The Daily Northwestern

Group releases report on unequal Cook County property assessments

State Sen. Daniel Biss (D-Evanston) speaks at an event. Biss said in a news release last week that wealthy homeowners “exploit” the system for tax breaks.

State Sen. Daniel Biss (D-Evanston) speaks at an event. Biss said in a news release last week that wealthy homeowners “exploit” the system for tax breaks.

Daily file photo by Colin Boyle

Daily file photo by Colin Boyle

State Sen. Daniel Biss (D-Evanston) speaks at an event. Biss said in a news release last week that wealthy homeowners “exploit” the system for tax breaks.

Alan Perez, Assistant Campus Editor

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An independent study released last week asserts that Cook County property assessments have given tax breaks to wealthy homeowners at the expense of poorer homeowners.

The Civic Consulting Alliance report, conducted at the request of County officials, found that the property assessment system causes a “wealth transfer from owners of lower-value homes to those of higher-value homes.” The news follows months of assertions by the County Assessor’s office that the process was fair.

The defense came in response to criticism that assessments were unequal, but even after the report found assessor Joseph Berrios’ practices were faulty, he repeated claims that he inherited a flawed system.

“As I have said from the start of the process, my priority is to ensure that the assessment system is fair and equitable for every Cook County resident,” Berrios said in a Feb. 15 news release. “I am committed to implementing all of the solutions identified as part of the analysis.”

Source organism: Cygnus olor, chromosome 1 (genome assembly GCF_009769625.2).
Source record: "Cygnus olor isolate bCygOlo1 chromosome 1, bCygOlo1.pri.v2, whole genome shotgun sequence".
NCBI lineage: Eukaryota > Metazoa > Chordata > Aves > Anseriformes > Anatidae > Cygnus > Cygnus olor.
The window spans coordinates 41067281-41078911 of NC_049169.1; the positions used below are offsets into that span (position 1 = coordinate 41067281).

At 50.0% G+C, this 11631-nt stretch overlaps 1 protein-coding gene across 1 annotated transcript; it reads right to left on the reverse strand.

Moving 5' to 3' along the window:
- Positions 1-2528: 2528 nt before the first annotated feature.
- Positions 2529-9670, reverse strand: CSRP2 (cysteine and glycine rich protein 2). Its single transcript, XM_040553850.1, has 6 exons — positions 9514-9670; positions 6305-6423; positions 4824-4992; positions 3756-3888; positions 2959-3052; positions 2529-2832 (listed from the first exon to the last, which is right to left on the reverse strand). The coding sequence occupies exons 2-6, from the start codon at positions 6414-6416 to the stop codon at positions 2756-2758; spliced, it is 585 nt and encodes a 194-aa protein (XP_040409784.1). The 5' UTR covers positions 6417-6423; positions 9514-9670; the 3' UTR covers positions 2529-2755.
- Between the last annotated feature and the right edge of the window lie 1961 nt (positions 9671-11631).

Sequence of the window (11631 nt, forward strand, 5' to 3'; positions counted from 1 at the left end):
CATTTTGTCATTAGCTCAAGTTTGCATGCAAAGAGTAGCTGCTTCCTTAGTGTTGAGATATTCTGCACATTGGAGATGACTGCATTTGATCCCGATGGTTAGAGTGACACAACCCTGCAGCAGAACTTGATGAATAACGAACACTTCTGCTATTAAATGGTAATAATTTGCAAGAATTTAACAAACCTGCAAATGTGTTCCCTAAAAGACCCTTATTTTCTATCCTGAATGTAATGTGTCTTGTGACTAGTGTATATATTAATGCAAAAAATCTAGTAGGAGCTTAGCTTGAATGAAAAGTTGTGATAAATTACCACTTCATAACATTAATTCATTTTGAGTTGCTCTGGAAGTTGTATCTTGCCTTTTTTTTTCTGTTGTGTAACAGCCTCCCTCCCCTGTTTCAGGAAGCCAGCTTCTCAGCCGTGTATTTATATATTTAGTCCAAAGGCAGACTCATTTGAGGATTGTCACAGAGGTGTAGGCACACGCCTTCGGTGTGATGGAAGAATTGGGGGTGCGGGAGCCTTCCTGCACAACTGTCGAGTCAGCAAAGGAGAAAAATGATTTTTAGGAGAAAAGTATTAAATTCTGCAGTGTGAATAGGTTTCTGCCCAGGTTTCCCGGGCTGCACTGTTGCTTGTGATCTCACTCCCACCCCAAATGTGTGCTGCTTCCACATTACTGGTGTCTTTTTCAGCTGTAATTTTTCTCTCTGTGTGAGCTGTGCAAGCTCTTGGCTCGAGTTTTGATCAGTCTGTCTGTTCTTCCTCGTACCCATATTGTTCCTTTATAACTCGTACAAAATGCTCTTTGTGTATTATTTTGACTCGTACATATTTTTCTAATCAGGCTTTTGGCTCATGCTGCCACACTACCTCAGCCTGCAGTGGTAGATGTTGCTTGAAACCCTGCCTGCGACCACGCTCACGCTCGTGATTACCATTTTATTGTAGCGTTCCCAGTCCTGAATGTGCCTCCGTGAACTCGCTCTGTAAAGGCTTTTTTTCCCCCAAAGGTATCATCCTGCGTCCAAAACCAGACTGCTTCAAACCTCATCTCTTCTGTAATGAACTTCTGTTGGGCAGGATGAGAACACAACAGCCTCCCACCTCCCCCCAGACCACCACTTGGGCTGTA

Critics, however, say he’s been slow to fix the system.

Gubernatorial candidate Chris Kennedy and Gov. Bruce Rauner have called for Berrios’ resignation after an analysis by ProPublica Illinois and the Chicago Tribune in December found inequities in many property tax assessments. Berrios was also fined in January by the county ethics board for accepting campaign donations from property tax appeals lawyers above the legal limit.

The computer program used by the county produces property values outside the target range of industry standards, the report found. While a second review by staff improved the assessment, it also introduced “systematic bias” by considering recent sale prices of properties, violating industry standards, according to the report.

The report asserts that the county’s model overvalues low-value homes and undervalues higher-value homes. It also found a high number of appeals by residents compared to other jurisdictions, which also increases the “variability and regressivity” of assessments after reductions are granted. The majority of appeals come from owners of homes worth over $1 million, according to the report.

Civic Consulting Alliance, the organization that conducted the study, is a nonpartisan and nonprofit consulting firm that analyzes public-private sector relationships in the Chicago area. The group suggested in the study that the county limit the number of appeals to reduce regressivity and “overhaul” the assessment technological infrastructure. It also suggested the county perform ongoing monitoring of data quality.

Berrios said he is open to implementing these proposals, as did Cook County Board President Toni Preckwinkle. Berrios, also the chairman of the Cook County Democratic Party, is up for reelection this year.

State Sen. Daniel Biss (D-Evanston), a gubernatorial candidate, said wealthy homeowners “exploit” the system for tax breaks.

“Middle class families like mine don’t need a study or high-priced consultant to tell us property taxes are stacked against us,” he said in a news release last week. “We all understand that the system is rigged, but that’s where the similarities end: I have a personal stake in fixing the system while my opponents benefit from its continuation.”

Twitter: @_perezalan_